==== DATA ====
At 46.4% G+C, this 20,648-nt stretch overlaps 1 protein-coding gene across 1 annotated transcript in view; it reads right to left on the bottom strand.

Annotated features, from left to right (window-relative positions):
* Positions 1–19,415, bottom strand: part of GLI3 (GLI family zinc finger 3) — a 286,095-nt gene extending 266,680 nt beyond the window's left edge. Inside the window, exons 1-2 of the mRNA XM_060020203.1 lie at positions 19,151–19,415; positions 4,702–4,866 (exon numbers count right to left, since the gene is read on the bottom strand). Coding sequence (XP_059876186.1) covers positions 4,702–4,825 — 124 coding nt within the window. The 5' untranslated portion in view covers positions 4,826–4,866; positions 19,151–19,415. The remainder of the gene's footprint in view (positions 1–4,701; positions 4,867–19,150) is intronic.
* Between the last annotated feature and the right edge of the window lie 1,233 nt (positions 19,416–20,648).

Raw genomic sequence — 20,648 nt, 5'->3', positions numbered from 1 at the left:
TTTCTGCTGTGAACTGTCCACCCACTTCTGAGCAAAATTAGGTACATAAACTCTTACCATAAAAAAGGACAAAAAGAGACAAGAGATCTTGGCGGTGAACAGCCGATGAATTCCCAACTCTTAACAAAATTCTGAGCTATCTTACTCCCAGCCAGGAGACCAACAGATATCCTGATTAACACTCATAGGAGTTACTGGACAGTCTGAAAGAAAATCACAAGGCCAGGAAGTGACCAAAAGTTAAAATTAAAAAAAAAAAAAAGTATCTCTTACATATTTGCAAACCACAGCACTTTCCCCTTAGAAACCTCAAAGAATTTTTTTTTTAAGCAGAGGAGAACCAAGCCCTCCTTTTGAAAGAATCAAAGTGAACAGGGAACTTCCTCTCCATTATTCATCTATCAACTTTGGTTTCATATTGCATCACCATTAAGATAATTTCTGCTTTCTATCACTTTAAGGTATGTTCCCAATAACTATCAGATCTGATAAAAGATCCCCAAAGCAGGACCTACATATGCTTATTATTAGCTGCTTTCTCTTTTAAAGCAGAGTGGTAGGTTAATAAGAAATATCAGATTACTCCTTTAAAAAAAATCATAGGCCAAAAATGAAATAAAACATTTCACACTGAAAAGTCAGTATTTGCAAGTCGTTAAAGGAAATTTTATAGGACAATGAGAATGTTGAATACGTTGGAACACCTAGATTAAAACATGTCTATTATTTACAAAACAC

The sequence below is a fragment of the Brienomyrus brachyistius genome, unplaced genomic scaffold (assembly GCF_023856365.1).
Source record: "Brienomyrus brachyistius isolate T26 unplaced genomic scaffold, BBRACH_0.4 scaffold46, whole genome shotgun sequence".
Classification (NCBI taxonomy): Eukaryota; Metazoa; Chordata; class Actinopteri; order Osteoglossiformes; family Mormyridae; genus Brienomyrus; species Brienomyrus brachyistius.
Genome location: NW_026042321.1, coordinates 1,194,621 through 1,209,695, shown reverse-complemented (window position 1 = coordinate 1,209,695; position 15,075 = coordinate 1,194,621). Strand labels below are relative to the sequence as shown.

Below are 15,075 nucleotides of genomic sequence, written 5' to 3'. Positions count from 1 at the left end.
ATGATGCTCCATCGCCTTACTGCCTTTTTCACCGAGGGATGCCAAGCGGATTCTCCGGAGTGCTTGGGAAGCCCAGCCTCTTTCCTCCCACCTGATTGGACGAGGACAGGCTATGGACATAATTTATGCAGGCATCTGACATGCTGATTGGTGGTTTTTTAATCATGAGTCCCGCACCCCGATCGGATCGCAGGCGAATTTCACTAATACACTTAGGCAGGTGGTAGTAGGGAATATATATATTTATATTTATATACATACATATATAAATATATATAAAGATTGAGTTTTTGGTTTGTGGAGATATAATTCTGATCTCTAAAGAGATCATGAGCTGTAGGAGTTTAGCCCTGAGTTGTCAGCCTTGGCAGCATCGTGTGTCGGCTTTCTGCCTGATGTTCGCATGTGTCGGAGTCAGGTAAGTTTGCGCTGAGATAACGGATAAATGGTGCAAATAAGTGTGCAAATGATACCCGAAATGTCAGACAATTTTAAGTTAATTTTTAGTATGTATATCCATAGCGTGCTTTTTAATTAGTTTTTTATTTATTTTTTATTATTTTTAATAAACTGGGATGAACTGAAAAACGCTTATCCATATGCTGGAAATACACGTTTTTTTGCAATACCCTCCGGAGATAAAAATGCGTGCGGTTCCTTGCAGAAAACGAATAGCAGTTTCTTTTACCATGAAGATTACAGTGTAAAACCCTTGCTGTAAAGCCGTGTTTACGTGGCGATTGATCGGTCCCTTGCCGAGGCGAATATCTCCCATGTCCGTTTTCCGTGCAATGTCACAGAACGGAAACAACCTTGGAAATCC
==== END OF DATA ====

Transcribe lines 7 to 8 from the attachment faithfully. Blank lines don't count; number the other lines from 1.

The sequence below is a fragment of the Brienomyrus brachyistius genome, unplaced genomic scaffold (assembly GCF_023856365.1).
Source record: "Brienomyrus brachyistius isolate T26 unplaced genomic scaffold, BBRACH_0.4 scaffold46, whole genome shotgun sequence".